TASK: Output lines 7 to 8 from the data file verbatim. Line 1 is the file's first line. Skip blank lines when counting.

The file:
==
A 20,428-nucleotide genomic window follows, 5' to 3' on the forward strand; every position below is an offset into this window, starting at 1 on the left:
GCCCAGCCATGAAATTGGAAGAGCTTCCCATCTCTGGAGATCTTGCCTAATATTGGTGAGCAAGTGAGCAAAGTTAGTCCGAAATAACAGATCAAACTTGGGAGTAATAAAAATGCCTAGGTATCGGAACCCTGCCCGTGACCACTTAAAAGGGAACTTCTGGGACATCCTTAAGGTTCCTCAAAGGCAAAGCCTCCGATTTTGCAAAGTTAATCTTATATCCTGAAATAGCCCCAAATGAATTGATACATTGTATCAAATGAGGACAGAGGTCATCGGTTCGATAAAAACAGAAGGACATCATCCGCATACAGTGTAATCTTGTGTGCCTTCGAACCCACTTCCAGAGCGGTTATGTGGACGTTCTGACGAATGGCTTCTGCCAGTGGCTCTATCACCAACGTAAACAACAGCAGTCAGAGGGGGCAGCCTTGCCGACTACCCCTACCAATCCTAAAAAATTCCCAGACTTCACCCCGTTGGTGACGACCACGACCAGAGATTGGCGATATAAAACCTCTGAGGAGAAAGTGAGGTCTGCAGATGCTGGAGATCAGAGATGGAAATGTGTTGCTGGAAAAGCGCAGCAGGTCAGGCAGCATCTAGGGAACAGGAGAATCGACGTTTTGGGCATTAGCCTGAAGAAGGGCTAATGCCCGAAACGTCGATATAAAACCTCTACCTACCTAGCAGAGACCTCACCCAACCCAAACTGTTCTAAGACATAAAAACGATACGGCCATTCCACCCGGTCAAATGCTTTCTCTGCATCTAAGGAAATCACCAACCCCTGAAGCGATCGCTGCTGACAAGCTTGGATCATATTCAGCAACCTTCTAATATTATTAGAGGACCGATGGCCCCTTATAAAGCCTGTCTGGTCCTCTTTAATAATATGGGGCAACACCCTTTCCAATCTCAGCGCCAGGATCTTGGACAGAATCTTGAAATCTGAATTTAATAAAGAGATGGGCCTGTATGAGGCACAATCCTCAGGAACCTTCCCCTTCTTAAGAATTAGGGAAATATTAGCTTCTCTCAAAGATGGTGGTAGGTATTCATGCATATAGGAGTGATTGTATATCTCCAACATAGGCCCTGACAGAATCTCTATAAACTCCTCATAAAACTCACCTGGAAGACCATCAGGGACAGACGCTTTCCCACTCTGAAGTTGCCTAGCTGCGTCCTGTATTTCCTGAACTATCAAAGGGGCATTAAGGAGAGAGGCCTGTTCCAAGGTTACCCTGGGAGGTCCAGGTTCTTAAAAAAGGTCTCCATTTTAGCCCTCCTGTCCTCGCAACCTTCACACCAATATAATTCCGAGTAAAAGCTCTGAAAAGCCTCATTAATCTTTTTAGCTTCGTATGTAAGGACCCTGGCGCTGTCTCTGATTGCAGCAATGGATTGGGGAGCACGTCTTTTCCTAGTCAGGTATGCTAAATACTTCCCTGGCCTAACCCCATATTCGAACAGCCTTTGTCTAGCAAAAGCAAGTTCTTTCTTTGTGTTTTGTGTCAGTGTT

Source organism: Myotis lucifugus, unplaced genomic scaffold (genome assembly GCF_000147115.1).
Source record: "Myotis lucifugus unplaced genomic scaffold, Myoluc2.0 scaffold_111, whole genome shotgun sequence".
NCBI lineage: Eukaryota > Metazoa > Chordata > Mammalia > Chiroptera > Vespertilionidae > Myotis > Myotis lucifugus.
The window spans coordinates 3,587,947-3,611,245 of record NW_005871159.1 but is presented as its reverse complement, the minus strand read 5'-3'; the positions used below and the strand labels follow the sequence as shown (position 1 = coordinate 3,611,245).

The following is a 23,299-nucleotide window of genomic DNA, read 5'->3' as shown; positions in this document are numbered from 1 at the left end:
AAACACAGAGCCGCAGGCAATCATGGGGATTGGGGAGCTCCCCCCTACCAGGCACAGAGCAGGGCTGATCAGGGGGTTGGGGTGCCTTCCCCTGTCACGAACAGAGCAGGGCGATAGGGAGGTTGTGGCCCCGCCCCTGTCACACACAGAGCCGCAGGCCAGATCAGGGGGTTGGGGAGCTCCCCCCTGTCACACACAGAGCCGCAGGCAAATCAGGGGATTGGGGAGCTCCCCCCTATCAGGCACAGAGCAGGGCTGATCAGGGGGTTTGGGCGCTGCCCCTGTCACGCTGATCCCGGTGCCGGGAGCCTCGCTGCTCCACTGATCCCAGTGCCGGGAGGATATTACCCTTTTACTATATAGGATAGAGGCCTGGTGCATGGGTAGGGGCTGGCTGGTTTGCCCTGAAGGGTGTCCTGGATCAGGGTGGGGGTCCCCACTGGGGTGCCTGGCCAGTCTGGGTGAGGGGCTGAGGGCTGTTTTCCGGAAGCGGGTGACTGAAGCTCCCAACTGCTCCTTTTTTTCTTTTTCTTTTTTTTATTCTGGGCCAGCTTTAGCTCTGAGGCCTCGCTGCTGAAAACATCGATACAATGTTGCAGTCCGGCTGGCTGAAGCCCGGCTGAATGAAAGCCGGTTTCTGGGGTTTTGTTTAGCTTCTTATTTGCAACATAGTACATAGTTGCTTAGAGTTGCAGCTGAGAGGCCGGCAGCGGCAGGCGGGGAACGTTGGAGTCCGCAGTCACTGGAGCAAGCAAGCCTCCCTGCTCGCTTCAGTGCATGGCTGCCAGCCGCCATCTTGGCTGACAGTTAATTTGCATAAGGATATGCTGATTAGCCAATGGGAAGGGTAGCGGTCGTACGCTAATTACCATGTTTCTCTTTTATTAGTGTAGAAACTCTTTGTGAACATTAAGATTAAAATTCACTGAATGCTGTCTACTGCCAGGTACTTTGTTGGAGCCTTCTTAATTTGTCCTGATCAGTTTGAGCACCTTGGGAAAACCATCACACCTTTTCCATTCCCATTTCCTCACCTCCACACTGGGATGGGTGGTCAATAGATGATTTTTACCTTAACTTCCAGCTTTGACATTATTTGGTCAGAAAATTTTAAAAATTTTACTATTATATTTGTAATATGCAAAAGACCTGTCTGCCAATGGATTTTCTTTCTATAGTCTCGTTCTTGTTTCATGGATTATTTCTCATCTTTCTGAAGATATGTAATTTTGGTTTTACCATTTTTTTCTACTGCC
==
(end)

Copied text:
The following is a 23,299-nucleotide window of genomic DNA, read 5'->3' as shown; positions in this document are numbered from 1 at the left end:
AAACACAGAGCCGCAGGCAATCATGGGGATTGGGGAGCTCCCCCCTACCAGGCACAGAGCAGGGCTGATCAGGGGGTTGGGGTGCCTTCCCCTGTCACGAACAGAGCAGGGCGATAGGGAGGTTGTGGCCCCGCCCCTGTCACACACAGAGCCGCAGGCCAGATCAGGGGGTTGGGGAGCTCCCCCCTGTCACACACAGAGCCGCAGGCAAATCAGGGGATTGGGGAGCTCCCCCCTATCAGGCACAGAGCAGGGCTGATCAGGGGGTTTGGGCGCTGCCCCTGTCACGCTGATCCCGGTGCCGGGAGCCTCGCTGCTCCACTGATCCCAGTGCCGGGAGGATATTACCCTTTTACTATATAGGATAGAGGCCTGGTGCATGGGTAGGGGCTGGCTGGTTTGCCCTGAAGGGTGTCCTGGATCAGGGTGGGGGTCCCCACTGGGGTGCCTGGCCAGTCTGGGTGAGGGGCTGAGGGCTGTTTTCCGGAAGCGGGTGACTGAAGCTCCCAACTGCTCCTTTTTTTCTTTTTCTTTTTTTTATTCTGGGCCAGCTTTAGCTCTGAGGCCTCGCTGCTGAAAACATCGATACAATGTTGCAGTCCGGCTGGCTGAAGCCCGGCTGAATGAAAGCCGGTTTCTGGGGTTTTGTTTAGCTTCTTATTTGCAACATAGTACATAGTTGCTTAGAGTTGCAGCTGAGAGGCCGGCAGCGGCAGGCGGGGAACGTTGGAGTCCGCAGTCACTGGAGCAAGCAAGCCTCCCTGCTCGCTTCAGTGCATGGCTGCCAGCCGCCATCTTGGCTGACAGTTAATTTGCATAAGGATATGCTGATTAGCCAATGGGAAGGGTAGCGGTCGTACGCTAATTACCATGTTTCTCTTTTATTAGTGTAGAAACTCTTTGTGAACATTAAGATTAAAATTCACTGAATGCTGTCTACTGCCAGGTACTTTGTTGGAGCCTTCTTAATTTGTCCTGATCAGTTTGAGCACCTTGGGAAAACCATCACACCTTTTCCATTCCCATTTCCTCACCTCCACACTGGGATGGGTGGTCAATAGATGATTTTTACCTTAACTTCCAGCTTTGACATTATTTGGTCAGAAAATTTTAAAAATTTTACTATTATATTTGTAATATGCAAAAGACCTGTCTGCCAATGGATTTTCTTTCTATAGTCTCGTTCTTGTTTCATGGATTATTTCTCATCTTTCTGAAGATATGTAATTTTGGTTTTACCATTTTTTTCTACTGCC